• Some Radical Ideas How can we give ourselves more useful options to choose • whether we want to share • what we want to share and • how we want to share our own data
    • Some Radical Ideas – Open Consent Do it once, do it thoroughly, then give it away.
    • Some Radical Ideas – Open Consent
    • Some Radical Ideas – Open Consent
    • Some Radical Ideas – Open Consent Learn more: http://sagebase.org/platforms-and-services/portable-legal-consent/
    • Some Radical Ideas – Granular Permissions Give it away, but as you want to, when you want to, at the detail you want to
    • Some Radical Ideas – Granular Permissions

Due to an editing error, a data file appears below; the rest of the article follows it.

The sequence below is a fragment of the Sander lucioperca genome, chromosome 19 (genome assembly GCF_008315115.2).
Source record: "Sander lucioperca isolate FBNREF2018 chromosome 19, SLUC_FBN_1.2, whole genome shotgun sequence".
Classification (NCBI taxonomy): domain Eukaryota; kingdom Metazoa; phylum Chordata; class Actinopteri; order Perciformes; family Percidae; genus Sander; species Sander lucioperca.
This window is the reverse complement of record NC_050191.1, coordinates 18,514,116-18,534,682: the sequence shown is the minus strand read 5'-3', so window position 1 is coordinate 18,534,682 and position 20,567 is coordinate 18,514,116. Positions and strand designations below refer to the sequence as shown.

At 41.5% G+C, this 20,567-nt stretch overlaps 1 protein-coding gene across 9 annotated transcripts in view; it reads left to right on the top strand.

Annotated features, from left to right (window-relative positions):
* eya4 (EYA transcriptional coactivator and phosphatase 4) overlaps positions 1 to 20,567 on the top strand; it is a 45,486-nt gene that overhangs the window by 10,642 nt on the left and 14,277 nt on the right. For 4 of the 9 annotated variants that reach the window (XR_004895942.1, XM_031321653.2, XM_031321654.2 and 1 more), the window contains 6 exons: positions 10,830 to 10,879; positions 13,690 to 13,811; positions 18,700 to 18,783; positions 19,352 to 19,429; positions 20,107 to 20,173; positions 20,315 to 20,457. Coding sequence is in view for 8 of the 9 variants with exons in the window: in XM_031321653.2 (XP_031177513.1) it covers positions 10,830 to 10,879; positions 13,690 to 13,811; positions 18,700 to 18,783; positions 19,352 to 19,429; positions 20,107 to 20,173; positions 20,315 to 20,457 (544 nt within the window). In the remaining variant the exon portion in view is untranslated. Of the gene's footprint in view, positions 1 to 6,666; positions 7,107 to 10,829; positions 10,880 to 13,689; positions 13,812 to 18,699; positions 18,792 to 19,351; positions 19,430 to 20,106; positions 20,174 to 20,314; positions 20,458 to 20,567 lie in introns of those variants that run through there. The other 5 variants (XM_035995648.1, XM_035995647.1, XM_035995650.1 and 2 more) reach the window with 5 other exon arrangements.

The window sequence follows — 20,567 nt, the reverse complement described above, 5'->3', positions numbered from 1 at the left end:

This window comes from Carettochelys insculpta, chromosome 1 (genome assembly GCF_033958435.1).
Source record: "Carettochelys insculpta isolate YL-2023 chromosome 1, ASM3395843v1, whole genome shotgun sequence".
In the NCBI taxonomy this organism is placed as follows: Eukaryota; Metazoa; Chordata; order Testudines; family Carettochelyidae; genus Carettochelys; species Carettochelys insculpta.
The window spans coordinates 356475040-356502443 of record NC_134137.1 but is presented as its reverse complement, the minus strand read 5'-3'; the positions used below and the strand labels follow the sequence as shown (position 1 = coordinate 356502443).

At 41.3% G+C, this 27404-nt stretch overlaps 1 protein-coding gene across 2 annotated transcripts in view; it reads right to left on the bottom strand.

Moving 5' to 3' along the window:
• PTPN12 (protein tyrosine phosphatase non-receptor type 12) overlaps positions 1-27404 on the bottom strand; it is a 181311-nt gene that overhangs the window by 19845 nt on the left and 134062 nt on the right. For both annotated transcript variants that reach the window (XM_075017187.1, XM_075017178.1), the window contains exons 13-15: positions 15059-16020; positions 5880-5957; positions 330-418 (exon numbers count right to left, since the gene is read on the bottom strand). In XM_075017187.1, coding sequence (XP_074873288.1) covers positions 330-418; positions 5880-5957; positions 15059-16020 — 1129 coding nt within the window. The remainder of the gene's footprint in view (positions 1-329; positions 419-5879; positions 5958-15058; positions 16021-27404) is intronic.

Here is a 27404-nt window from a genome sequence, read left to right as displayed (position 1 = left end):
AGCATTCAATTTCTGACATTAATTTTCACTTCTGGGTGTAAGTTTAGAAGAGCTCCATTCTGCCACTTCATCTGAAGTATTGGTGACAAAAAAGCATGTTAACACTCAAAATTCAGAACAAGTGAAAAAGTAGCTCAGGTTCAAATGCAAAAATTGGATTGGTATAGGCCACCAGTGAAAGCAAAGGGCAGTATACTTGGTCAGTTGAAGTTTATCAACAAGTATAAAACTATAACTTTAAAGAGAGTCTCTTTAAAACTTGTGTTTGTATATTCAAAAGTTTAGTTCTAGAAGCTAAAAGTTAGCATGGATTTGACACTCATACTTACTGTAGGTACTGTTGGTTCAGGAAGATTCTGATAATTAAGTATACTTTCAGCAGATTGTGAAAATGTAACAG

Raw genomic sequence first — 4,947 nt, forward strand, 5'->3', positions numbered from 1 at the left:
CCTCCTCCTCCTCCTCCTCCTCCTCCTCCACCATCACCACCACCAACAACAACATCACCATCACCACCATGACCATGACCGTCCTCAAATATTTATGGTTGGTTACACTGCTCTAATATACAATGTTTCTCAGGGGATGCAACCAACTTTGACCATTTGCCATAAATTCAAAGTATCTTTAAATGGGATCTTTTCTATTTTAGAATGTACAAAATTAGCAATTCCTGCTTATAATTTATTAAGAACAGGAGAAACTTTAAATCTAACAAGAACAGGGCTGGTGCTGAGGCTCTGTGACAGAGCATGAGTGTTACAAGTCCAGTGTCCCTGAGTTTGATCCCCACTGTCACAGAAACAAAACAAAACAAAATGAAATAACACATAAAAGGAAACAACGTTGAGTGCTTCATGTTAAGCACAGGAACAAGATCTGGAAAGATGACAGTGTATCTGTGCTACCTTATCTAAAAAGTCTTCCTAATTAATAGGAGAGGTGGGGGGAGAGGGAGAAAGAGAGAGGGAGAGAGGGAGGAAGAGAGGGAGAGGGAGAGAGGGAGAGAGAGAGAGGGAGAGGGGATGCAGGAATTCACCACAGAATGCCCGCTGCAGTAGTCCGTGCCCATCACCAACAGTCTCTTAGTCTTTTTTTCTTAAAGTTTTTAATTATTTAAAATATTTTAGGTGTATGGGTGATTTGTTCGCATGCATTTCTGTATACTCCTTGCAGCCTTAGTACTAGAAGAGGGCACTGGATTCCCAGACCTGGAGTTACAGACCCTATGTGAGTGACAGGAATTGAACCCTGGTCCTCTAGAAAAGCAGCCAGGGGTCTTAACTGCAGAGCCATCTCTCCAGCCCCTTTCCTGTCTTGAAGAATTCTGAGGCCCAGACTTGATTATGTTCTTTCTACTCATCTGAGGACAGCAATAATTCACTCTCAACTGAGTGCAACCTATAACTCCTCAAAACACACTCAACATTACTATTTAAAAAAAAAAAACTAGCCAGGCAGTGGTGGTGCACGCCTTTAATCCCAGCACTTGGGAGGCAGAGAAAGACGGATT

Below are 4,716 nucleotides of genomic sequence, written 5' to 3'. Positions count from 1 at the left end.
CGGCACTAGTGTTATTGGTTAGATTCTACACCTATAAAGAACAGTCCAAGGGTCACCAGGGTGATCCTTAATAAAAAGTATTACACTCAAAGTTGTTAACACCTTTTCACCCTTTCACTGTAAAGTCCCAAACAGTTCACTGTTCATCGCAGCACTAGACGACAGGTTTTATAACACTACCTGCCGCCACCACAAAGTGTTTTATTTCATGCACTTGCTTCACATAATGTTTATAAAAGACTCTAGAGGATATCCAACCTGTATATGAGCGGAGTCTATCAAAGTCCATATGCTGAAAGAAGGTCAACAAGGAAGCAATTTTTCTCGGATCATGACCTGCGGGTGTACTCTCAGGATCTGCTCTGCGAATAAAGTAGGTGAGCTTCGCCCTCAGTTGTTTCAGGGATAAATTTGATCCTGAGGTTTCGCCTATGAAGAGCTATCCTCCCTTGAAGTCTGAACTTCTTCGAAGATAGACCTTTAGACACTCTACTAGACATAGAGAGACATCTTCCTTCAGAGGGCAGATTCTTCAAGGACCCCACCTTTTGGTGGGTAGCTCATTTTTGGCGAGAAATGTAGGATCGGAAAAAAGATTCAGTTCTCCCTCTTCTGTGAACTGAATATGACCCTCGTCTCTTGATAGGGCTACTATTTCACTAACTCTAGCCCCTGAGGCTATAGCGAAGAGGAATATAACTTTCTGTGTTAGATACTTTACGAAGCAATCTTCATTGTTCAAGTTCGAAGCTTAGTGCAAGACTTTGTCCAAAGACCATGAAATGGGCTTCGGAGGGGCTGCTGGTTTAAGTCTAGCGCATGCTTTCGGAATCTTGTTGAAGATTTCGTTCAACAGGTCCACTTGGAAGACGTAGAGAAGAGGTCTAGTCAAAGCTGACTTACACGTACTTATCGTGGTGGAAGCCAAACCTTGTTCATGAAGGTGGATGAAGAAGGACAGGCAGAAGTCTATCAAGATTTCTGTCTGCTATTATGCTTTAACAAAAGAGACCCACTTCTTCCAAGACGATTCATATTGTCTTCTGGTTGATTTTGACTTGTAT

• Some Radical Ideas – Granular Permissions
    • Some Radical Ideas – Granular Permissions
    • In Conclusion 1. Diverse data that is collected from a variety of sources is necessary to realize the precision medicine vision. 2. Today, data about you and your health cannot be shared easily even if you wanted to! – – Some data are being collected through consumer devices that are not governed by HIPAA – 3. Some data covered by HIPAA is yours for the asking, but is hard to get and reuse Other data you provide through explicit consent, but consent is hard to understand and limited in use. Recent efforts are trying to re-invent the approach to free-ing your data so it can be used to support research in a manner with which you are comfortable.
    • Q. What do you think? Acknowledgements: • John Wilbanks, Sage Bionetworks & Portable Consent • Sharon Terry @ Genetic Alliance and Robert Sheldon @ Privacy Access for Reg4All and TrialsFinder • Raj Patel for guidance on the role of privacy in a democracy